Total Pageviews

Tuesday, June 28, 2011

BETWEEN CBN AND ITS FOREIGN EXCHANGE INTERVENTIONS


     Of the varied forces that determine the fortune of an economy, foreign exchange determination can be categorized as having important significant. Hence, it classification under the major macroeconomic goals of any economy. Exchange rate determination, the price at which a country’s currency is exchange for that of others, is such a lofty goal that a government can lose its legitimacy because of this. Diplomatic uproar can result from disputes on how to determine it.  In the past, nations had gone to war over exchange rate related matters. That is why when nation like Nigeria has some questions to answer with regard to her foreign exchange policy, a serious regime will listen carefully. The major borne of contention in the diplomatic relation between the United States and China in the last one decade, was on what shall the price of China currency (Yuan) be in relation to it trading partners. Even though Naira is not an international currency, its determination shall be of concern to people residing in Nigeria and few outside that have business to do with the country. Some few weeks back, there was an uproar when the World Bank recommended to the Nigerian authorities to reconsider further devaluing the Naira. The bank recommendation was base on the fact that at it fixed rate Naira was not sustainable. But, many Nigerians condemn the World Bank and upheld Sanusi for saying that he would not devalue the Naira. But even though I was not entirely against Sanusi position at then, I also did not see any wrong in World Bank advising Nigeria CBN to consider devaluing the Naira. At that time our foreign reserve position look perilous, our main exports were in weak position and our interest rate was unfavorable. Sanusi’s CBN was only able to maintain the 151Naira to 1 Dollar at that time by continued depletion of our foreign exchange reserve. The events of the past few months have justified the World Bank stand, Naira has depreciated from around 151 to a Dollar to around 153 to Dollar. Though Sanusi main excuse was that devaluing the Naira would only worsen inflation, which he was trying to fight. But, a cautious depreciation of Naira (which Sanusi ended up doing) was the better thing to do.  In developing countries like Nigeria, no one wants to be caught towing the line of World Bank and IMF, the two major capitalist institutions in the world.  Hence, Sanusi's public rejection of the recommendation.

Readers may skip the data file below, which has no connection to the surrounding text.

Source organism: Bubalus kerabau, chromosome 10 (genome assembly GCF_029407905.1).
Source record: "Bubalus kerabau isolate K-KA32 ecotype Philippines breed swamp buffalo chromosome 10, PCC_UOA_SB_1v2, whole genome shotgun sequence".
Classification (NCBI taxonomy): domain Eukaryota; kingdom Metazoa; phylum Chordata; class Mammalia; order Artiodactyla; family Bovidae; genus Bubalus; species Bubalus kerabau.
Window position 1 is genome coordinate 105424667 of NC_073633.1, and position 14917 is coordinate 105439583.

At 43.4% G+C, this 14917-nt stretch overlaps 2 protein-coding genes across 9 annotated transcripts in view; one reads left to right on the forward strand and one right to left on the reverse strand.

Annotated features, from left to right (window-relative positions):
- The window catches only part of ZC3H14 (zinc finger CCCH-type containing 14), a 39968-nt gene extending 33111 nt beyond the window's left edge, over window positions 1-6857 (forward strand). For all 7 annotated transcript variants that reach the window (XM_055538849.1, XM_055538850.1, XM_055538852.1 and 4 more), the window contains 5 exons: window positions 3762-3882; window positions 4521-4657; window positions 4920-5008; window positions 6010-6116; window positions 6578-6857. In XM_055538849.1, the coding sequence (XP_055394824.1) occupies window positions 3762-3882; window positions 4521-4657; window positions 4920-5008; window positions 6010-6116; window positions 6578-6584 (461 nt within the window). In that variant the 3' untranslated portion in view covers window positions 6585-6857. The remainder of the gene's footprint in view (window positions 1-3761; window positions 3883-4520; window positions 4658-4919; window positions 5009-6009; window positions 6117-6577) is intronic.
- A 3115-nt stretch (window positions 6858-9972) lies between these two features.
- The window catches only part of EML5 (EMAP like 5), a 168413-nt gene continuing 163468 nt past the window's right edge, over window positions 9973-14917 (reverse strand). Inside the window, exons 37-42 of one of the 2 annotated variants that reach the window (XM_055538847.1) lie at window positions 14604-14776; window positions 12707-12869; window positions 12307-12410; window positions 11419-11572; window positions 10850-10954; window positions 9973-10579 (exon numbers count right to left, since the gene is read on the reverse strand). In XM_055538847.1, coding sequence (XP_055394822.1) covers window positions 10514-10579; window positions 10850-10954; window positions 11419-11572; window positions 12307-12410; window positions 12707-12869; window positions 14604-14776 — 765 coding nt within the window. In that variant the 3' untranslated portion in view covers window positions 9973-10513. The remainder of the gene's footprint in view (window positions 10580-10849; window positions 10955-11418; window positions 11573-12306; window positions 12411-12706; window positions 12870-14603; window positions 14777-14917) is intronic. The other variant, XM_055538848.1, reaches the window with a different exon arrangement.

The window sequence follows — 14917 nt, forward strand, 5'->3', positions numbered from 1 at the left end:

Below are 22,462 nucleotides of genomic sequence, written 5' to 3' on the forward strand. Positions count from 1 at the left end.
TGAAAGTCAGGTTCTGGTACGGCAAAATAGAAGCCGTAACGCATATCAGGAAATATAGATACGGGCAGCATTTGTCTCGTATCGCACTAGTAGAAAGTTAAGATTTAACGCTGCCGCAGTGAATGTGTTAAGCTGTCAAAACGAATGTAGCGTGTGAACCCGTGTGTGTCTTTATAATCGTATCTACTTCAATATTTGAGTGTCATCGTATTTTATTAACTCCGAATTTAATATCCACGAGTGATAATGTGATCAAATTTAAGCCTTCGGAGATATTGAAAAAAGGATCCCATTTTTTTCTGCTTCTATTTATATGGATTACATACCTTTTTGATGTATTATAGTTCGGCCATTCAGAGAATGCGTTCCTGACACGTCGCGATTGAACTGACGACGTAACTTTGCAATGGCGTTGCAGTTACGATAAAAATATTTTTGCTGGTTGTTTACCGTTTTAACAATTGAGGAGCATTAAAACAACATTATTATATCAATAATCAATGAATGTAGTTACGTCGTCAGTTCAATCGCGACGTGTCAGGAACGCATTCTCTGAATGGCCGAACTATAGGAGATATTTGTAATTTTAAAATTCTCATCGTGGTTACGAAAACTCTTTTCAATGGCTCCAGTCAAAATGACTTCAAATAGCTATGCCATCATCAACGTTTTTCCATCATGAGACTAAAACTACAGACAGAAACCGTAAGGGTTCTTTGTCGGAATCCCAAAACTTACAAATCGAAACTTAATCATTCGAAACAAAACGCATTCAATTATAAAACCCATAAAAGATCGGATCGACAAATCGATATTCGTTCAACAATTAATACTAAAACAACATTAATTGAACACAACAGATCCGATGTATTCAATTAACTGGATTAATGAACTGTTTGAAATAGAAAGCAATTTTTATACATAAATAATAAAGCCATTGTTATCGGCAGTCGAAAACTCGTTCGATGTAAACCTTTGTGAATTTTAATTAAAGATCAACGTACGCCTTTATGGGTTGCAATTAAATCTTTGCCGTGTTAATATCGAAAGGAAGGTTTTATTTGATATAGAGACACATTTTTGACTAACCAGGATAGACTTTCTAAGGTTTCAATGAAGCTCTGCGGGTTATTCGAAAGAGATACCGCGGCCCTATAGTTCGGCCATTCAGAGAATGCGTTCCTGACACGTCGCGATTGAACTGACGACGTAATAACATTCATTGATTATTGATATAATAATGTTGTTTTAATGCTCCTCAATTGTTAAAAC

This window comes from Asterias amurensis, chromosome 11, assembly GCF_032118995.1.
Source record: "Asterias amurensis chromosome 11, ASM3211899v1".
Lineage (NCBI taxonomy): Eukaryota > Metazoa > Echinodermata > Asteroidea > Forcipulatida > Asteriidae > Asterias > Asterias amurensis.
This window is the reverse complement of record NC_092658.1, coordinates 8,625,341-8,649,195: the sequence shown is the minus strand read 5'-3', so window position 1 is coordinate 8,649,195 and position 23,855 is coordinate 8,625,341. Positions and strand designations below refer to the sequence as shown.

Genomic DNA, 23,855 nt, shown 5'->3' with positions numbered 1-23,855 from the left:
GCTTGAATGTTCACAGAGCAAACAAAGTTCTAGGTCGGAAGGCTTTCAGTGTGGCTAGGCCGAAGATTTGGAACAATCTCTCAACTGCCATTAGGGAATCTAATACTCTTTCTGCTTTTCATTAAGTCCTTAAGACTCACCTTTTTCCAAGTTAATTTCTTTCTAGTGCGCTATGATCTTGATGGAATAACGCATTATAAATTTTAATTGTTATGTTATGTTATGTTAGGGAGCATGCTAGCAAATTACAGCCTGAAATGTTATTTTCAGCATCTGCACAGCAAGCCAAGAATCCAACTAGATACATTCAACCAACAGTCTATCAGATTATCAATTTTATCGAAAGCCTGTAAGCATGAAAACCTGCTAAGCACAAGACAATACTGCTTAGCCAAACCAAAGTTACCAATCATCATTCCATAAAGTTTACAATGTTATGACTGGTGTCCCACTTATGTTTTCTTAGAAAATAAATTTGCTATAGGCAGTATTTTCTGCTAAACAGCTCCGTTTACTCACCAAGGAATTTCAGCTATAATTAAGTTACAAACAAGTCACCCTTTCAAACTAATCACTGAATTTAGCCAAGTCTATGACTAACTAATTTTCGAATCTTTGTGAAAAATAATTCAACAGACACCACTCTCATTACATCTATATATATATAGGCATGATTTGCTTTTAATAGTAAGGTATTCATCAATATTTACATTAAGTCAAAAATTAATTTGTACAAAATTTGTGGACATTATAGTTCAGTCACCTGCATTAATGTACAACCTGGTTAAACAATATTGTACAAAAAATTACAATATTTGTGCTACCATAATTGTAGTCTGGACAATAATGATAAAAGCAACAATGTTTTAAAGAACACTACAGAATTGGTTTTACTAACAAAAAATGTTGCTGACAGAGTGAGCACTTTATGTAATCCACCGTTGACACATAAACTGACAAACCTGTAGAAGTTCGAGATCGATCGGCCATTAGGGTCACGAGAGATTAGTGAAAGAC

The history of Nigeria foreign exchange management is a record of upswing, policy somersault, and absent of clear road map to steer the Naira in the turbulent sea that happened to contain far bigger sharks and predators.  Starting from the time of independence when policy was anchored to that of United Kingdom ( the time of Nigerian Pound) where the currency moved up and down together with the Pound Sterling to the presence when we operate a kind of manage float, we are yet to have a realistic foreign exchange regime. Most of our foreign exchange options are nothing more than ‘I hope things will return to normality’ that nations around the world put forward when they don’t have something better. As any student of Economics will tell you, determination of foreign exchange is one of the most complex areas of economics. It is not a tea party as some of our policy makers want us to believe. It is not something that can be carried out in vacuum, without considering the consequences of action on other areas of the economy. For example, what happens to inflation, interest rate, employment, and production as a result of towing the wrong exchange determination path? Since the appointment of Sanusi as the CBN governor in 2009, one thing every body agreed Sanusi has achieved is bringing some kind of stability into the banking industry. But for the other two assignments, inflation control and determination of realistic exchange rate, CBN governor can be said to have achieved little success. Despite CBN efforts to narrow the gap between the official exchange rate and what obtain in the parallel market, the gap seem to be increasing.  Any person who has attempted to purchase forex will tell you that the task is herculean. Whether you purchase Forex through official channel or the parallel market it is the same, as if the market was not free market. Behind the door, deals are still been carried out as if there is no market regulator. Though Banks illicit trade in the market has been curtailed by the apex bank, some other not necessarily official transactions are going on. We are all aware of the last few years when banks forget their official duties in favor of making quick profit made possible by illicit trade in Dollars and Pounds. To me the only realistic way that all these abuses will be checked is by further liberalization of the market to reflect existing realities. Though this shall be done in the most cautious manner possible, to avoid the repercussions of hasty liberalization of foreign exchange markets.